Penny Appeal ‘truly horrified’ at safeguarding allegations at Gambian partner organisation

19 Aug 2020 News

Penny Appeal logo

Penny Appeal is “truly horrified” at safeguarding allegations at a local community-based organisation in Gambia, and has submitted a serious incident report to the Charity Commission. 

In a statement on its website, the charity said that on 13 August 2020 it became aware of allegations about a local project supported by its partner Penny Appeal Gambia.

The statement reads: “As an organisation, we are truly horrified at the allegations. Protecting children and young people from harm is of the highest possible level of importance to us. We recognise and accept our responsibility to ensure our partners provide an environment which promotes the safety of our beneficiaries, especially young people, at all times.”

The charity adds that there wil be “a full and independent investigation into all related matters”. 

It is also contacting the relevant authorities in Gambia and has informed the Charity Commission of this through a serious incident report.

“All safeguarding concerns are treated with the highest level of seriousness and priority. Our primary concern has and will always be the wellbeing of those in need,” the statement says.

“Further updates will be posted as the investigation is underway.”

Data for the financial year ending 30 April 2019 puts Penny Appeal's income at £33.2m and spending at £35.1m. The charity provides poverty relief across Asia, the Middle East and Africa. It also works in the UK to help homeless people and women who have experienced domestic abuse.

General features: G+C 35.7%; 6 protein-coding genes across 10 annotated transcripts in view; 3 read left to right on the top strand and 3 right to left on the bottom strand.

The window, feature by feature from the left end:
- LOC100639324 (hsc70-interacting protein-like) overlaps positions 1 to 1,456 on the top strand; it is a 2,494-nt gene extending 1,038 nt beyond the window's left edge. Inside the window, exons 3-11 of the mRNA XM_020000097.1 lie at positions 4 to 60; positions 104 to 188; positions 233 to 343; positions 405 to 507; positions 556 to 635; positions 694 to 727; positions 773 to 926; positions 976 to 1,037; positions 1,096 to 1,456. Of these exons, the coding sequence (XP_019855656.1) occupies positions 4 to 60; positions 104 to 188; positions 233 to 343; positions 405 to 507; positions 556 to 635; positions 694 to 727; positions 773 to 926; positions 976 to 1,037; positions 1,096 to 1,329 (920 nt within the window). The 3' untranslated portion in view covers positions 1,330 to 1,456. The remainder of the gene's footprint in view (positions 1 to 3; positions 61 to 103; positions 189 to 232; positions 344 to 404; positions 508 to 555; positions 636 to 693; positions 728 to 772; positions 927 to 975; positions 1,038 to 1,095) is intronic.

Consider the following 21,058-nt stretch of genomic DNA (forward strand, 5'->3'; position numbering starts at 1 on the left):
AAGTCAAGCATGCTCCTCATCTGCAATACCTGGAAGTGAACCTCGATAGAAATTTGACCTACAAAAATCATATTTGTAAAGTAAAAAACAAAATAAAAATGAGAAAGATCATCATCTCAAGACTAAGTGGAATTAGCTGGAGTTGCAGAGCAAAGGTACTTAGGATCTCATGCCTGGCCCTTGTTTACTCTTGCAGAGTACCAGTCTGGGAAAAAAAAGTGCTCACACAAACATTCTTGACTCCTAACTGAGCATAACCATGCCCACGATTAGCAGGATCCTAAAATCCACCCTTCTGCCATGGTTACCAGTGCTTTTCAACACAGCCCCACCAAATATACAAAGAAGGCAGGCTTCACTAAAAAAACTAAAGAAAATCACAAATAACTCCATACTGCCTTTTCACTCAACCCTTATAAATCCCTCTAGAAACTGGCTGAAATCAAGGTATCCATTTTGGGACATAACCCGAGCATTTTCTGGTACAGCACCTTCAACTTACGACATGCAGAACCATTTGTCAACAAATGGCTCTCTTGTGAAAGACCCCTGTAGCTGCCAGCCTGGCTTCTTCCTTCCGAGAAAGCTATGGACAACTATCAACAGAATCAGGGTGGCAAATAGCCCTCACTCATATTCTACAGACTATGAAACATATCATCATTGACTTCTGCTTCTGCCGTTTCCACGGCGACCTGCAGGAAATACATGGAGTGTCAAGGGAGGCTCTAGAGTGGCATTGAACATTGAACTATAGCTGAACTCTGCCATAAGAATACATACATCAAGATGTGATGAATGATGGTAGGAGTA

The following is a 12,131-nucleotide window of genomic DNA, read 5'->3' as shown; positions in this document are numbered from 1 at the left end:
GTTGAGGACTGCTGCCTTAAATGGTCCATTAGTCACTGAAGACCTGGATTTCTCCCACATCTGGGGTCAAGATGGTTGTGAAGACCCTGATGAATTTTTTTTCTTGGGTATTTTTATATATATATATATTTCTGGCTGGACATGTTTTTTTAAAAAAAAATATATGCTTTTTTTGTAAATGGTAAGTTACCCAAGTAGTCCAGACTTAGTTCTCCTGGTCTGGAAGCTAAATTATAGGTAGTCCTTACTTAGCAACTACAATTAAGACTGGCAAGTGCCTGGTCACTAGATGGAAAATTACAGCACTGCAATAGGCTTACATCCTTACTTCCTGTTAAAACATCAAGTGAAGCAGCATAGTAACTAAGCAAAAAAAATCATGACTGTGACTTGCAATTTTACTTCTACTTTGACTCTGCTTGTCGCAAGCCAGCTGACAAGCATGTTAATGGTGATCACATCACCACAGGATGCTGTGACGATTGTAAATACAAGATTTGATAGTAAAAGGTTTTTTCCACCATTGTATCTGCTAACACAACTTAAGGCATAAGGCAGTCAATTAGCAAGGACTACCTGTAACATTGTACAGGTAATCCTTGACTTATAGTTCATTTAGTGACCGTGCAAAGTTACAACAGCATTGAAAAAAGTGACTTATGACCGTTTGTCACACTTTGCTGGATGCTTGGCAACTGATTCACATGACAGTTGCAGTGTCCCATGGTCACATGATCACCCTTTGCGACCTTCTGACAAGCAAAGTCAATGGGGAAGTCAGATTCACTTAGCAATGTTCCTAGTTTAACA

A Charity Commission spokesperson said: “We are aware of concerns about an alleged safeguarding incident relating to one of Penny Appeal’s partner organisations. Penny Appeal has submitted a serious incident report to us, in line with our guidance.

“We are in contact with the trustees and will be seeking further information in order to fully assess this serious matter. We are unable to comment further at this time.

“All charities should be places in which people feel safe and free from harm; protecting people should be a priority for all charities.”

In July the founder of Penny Appeal, Adeem Younis, returned to the charity’s trustee board. He had stepped aside in September 2019 during an independent investigation into an alleged financial impropriety.

The investigation made recommendations on strengthening existing governance procedures and diversifying the board, but Younis was not found to have breached charity law. 

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